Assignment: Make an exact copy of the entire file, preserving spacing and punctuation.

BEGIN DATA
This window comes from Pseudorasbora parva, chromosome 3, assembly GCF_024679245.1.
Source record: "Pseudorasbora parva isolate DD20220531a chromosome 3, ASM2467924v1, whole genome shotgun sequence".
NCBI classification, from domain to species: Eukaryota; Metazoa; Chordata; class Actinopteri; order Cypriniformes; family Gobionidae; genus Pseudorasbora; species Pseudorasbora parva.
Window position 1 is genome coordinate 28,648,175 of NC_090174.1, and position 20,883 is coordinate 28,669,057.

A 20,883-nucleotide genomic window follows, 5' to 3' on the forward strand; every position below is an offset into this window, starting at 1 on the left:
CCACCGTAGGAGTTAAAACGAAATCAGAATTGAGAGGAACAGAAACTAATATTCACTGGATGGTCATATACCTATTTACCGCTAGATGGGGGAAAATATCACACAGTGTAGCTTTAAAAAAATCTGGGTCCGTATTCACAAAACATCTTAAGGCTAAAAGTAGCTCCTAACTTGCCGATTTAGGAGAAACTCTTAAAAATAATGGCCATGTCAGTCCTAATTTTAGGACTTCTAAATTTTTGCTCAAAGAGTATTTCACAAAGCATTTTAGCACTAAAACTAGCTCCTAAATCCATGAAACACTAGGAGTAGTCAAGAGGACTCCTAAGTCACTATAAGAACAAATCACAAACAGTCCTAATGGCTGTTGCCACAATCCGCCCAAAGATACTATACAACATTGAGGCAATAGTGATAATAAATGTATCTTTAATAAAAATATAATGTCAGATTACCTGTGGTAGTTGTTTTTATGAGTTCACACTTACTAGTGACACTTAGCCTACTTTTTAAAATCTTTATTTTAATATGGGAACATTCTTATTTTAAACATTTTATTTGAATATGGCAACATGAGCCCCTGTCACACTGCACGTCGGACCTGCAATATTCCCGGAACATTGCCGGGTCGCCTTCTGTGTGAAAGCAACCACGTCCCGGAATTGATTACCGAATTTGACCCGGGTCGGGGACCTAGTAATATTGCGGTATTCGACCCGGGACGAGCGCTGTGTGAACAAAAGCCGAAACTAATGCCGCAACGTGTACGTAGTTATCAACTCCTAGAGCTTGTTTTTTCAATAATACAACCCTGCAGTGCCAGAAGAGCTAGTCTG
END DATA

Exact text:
This window comes from Pseudorasbora parva, chromosome 3, assembly GCF_024679245.1.
Source record: "Pseudorasbora parva isolate DD20220531a chromosome 3, ASM2467924v1, whole genome shotgun sequence".
NCBI classification, from domain to species: Eukaryota; Metazoa; Chordata; class Actinopteri; order Cypriniformes; family Gobionidae; genus Pseudorasbora; species Pseudorasbora parva.
Window position 1 is genome coordinate 28,648,175 of NC_090174.1, and position 20,883 is coordinate 28,669,057.

A 20,883-nucleotide genomic window follows, 5' to 3' on the forward strand; every position below is an offset into this window, starting at 1 on the left:
CCACCGTAGGAGTTAAAACGAAATCAGAATTGAGAGGAACAGAAACTAATATTCACTGGATGGTCATATACCTATTTACCGCTAGATGGGGGAAAATATCACACAGTGTAGCTTTAAAAAAATCTGGGTCCGTATTCACAAAACATCTTAAGGCTAAAAGTAGCTCCTAACTTGCCGATTTAGGAGAAACTCTTAAAAATAATGGCCATGTCAGTCCTAATTTTAGGACTTCTAAATTTTTGCTCAAAGAGTATTTCACAAAGCATTTTAGCACTAAAACTAGCTCCTAAATCCATGAAACACTAGGAGTAGTCAAGAGGACTCCTAAGTCACTATAAGAACAAATCACAAACAGTCCTAATGGCTGTTGCCACAATCCGCCCAAAGATACTATACAACATTGAGGCAATAGTGATAATAAATGTATCTTTAATAAAAATATAATGTCAGATTACCTGTGGTAGTTGTTTTTATGAGTTCACACTTACTAGTGACACTTAGCCTACTTTTTAAAATCTTTATTTTAATATGGGAACATTCTTATTTTAAACATTTTATTTGAATATGGCAACATGAGCCCCTGTCACACTGCACGTCGGACCTGCAATATTCCCGGAACATTGCCGGGTCGCCTTCTGTGTGAAAGCAACCACGTCCCGGAATTGATTACCGAATTTGACCCGGGTCGGGGACCTAGTAATATTGCGGTATTCGACCCGGGACGAGCGCTGTGTGAACAAAAGCCGAAACTAATGCCGCAACGTGTACGTAGTTATCAACTCCTAGAGCTTGTTTTTTCAATAATACAACCCTGCAGTGCCAGAAGAGCTAGTCTG